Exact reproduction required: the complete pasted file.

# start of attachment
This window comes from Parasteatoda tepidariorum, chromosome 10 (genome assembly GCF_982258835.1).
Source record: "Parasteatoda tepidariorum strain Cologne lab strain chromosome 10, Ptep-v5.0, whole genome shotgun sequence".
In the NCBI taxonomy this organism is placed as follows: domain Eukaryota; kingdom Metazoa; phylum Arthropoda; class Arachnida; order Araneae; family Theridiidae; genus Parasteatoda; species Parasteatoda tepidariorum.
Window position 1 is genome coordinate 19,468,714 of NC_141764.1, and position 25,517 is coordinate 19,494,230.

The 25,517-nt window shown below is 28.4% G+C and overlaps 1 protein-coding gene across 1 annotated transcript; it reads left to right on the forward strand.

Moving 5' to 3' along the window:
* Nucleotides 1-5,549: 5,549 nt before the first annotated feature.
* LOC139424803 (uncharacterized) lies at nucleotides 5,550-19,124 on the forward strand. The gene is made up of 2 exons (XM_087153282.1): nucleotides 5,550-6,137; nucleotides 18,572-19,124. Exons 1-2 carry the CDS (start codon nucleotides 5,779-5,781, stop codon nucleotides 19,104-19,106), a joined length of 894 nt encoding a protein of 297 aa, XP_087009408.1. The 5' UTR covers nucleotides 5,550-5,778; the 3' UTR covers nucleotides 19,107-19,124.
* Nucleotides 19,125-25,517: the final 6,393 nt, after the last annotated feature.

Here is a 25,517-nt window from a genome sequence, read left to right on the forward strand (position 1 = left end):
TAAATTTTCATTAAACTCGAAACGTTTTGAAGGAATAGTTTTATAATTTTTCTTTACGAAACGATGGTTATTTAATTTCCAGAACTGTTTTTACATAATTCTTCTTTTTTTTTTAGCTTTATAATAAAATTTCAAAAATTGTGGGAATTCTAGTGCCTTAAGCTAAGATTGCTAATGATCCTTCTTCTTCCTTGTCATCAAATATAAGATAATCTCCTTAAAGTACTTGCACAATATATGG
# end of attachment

This window comes from Parasteatoda tepidariorum, chromosome 10 (genome assembly GCF_982258835.1).
Source record: "Parasteatoda tepidariorum strain Cologne lab strain chromosome 10, Ptep-v5.0, whole genome shotgun sequence".
In the NCBI taxonomy this organism is placed as follows: domain Eukaryota; kingdom Metazoa; phylum Arthropoda; class Arachnida; order Araneae; family Theridiidae; genus Parasteatoda; species Parasteatoda tepidariorum.
Window position 1 is genome coordinate 19,468,714 of NC_141764.1, and position 25,517 is coordinate 19,494,230.

The 25,517-nt window shown below is 28.4% G+C and overlaps 1 protein-coding gene across 1 annotated transcript; it reads left to right on the forward strand.

Moving 5' to 3' along the window:
* Nucleotides 1-5,549: 5,549 nt before the first annotated feature.
* LOC139424803 (uncharacterized) lies at nucleotides 5,550-19,124 on the forward strand. The gene is made up of 2 exons (XM_087153282.1): nucleotides 5,550-6,137; nucleotides 18,572-19,124. Exons 1-2 carry the CDS (start codon nucleotides 5,779-5,781, stop codon nucleotides 19,104-19,106), a joined length of 894 nt encoding a protein of 297 aa, XP_087009408.1. The 5' UTR covers nucleotides 5,550-5,778; the 3' UTR covers nucleotides 19,107-19,124.
* Nucleotides 19,125-25,517: the final 6,393 nt, after the last annotated feature.

Here is a 25,517-nt window from a genome sequence, read left to right on the forward strand (position 1 = left end):
TAAATTTTCATTAAACTCGAAACGTTTTGAAGGAATAGTTTTATAATTTTTCTTTACGAAACGATGGTTATTTAATTTCCAGAACTGTTTTTACATAATTCTTCTTTTTTTTTTAGCTTTATAATAAAATTTCAAAAATTGTGGGAATTCTAGTGCCTTAAGCTAAGATTGCTAATGATCCTTCTTCTTCCTTGTCATCAAATATAAGATAATCTCCTTAAAGTACTTGCACAATATATGG